As the rates of children with Autism soar, researchers have been looking for any clues to help reduce the behavioral symptoms that accompany the disorder. A quick search on the internet of ‘drug-free’ ways to help kids with the disorder often points to making changes in your child’s diet first.
Removing gluten or casein are the biggest suggestions, as it is widely believed that children with autism have trouble breaking down these two proteins during digestion. As a result, they develop what is known as a leaky gut, which causes physical discomfort and behavioral symptoms. Therefore, removing these problematic proteins from the diet of a child with autism should reduce some of their discomfort.
In an effort to reveal if these theories were correct, the University of Rochester followed a group of children ages 2-5 for 12 weeks who were on a strict GF/CF diet. Then, snack foods containing gluten, casein, both or a placebo that contained neither, were reintroduced into the children’s diet. Tristram Smith, one of the researchers, reported that “the diet was safe” thanks to strict nutritional monitoring, but “no significant changes were found when the children were given snack foods with gluten, casein or both, compared to placebo.”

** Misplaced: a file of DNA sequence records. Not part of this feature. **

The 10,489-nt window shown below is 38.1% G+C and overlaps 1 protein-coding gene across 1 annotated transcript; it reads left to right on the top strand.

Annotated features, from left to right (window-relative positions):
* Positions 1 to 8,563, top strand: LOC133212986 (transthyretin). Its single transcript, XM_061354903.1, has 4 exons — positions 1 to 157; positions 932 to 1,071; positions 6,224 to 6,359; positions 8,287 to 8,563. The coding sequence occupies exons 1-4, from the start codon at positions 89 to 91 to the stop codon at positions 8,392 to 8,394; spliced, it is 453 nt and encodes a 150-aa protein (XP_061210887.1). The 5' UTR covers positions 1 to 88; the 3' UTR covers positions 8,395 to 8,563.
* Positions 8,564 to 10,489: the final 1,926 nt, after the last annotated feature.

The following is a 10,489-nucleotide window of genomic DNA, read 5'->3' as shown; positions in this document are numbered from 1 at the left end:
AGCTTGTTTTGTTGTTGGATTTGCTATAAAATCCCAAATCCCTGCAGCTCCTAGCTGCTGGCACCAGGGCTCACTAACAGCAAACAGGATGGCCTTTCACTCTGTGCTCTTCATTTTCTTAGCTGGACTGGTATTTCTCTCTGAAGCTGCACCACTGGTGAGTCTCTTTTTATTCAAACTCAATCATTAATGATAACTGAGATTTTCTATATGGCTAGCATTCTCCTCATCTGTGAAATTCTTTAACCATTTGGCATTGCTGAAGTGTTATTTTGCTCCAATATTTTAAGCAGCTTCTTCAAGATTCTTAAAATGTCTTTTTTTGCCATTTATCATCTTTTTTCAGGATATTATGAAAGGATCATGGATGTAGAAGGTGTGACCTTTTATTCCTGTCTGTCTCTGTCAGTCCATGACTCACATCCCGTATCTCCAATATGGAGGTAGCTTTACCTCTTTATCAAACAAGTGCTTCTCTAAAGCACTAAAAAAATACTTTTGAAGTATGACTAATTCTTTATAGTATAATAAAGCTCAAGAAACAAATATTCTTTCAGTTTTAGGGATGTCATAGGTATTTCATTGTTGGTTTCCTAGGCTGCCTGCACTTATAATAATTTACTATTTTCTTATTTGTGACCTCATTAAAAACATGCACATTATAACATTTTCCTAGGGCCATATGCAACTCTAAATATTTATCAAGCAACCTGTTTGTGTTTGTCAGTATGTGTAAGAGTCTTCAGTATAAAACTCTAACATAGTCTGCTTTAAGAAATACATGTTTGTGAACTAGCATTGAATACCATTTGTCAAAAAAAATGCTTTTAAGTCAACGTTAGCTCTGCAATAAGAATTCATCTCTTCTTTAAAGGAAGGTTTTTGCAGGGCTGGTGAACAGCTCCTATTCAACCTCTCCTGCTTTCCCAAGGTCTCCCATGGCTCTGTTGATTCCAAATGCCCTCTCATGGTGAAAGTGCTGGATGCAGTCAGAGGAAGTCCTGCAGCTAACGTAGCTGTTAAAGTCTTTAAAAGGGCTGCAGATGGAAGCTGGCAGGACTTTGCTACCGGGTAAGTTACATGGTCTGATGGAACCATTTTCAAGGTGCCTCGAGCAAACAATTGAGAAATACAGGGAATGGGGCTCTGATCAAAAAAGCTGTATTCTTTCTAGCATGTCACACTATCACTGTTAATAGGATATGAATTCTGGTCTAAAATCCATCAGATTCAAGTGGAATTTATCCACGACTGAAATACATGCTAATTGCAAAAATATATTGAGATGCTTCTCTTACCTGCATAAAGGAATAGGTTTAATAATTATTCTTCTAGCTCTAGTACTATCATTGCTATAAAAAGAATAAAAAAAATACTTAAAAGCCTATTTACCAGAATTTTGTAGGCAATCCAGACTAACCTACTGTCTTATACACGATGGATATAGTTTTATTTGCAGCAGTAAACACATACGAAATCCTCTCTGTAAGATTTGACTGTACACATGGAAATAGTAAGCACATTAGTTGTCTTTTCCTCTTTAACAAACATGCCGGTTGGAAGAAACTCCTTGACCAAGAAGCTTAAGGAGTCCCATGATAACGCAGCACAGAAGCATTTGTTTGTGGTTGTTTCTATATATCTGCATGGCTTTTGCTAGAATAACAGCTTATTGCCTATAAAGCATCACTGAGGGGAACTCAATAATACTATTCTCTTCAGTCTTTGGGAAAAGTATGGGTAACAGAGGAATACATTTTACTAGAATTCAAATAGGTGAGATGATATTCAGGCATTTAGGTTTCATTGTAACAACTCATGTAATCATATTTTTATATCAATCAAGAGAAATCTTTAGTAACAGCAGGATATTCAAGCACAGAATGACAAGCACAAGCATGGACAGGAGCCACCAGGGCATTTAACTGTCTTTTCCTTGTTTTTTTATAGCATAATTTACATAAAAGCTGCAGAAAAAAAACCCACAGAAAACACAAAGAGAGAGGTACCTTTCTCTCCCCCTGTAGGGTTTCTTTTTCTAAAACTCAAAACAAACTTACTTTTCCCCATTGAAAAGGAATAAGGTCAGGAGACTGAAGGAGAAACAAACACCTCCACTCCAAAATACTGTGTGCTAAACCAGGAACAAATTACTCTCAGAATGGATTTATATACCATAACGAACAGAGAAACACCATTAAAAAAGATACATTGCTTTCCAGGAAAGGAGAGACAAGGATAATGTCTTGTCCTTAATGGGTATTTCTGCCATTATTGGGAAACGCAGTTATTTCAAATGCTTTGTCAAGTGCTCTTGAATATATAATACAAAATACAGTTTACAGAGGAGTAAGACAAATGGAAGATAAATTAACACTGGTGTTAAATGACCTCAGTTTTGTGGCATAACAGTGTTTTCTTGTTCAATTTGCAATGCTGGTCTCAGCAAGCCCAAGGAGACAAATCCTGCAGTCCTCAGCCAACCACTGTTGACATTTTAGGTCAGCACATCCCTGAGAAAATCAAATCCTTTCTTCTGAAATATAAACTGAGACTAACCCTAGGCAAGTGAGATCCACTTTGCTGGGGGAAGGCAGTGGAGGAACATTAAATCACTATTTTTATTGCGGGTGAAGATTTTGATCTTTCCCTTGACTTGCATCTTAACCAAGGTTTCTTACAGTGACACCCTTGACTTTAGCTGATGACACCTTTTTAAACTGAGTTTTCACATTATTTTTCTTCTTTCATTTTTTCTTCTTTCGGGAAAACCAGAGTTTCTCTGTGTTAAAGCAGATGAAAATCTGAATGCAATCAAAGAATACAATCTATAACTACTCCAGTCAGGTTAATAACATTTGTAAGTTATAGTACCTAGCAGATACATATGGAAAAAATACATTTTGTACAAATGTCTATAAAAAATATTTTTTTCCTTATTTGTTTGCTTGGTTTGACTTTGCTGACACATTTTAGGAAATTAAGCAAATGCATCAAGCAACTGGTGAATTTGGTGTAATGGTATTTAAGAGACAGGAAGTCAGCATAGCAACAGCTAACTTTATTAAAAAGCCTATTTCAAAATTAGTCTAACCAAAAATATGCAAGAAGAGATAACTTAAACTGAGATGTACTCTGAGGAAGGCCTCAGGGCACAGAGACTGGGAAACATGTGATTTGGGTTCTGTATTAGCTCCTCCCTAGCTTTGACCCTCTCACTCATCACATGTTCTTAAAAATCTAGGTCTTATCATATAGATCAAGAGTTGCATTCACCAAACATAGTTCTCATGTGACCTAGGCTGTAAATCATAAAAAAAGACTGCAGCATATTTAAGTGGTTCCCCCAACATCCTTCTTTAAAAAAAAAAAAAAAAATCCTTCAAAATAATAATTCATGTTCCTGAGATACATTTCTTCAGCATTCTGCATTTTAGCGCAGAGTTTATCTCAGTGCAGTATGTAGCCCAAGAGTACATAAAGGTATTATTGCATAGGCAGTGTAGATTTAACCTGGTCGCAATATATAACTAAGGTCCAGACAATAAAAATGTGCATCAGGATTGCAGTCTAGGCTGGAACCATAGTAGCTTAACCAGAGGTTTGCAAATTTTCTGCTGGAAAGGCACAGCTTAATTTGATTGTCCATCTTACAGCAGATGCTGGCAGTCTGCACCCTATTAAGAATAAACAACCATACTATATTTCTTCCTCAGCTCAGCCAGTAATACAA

On the other side, Karl Reichelt of The Univeristy of Oslo in Norway conducted a similar, year-long study in 2002 that showed that implementing a GF/CF diet did have a positive impact on the behavioral symptoms of children with autism.
When asked about the results of the new study he noted that “the design for this [new] experiment was very good, the time on the diet was far too short.” Claiming, “this complex developmental disorder is not usually quickly changed,” any study “not longer than three months is the stuff of fairy tales” and should be taken with a grain of salt.
Smith argues, that even if the trial period was several months or even a year long, “there is no medical reason to expect that prolonging the study would have changed the results.” The study period was based on “the time it takes for symptoms to improve when treating food sensitivities and gastrointestinal disorders, as well as the time it takes for symptoms to come back when foods are reintroduced.”
Currently, there aren’t any official dietary recommendations for individuals on the Autism spectrum. On their site, Autism Speaks asks parents to consult with a dietary counselor such as a nutritionist or dietician to have their diet reviewed to determine whether there is a real risk for nutritional deficiency. A GF/CF diet is safe for children, but parents need to keep in mind that that foods containing gluten and casein are major sources of protein as well as essential vitamins and minerals such as vitamin D, calcium, and zinc.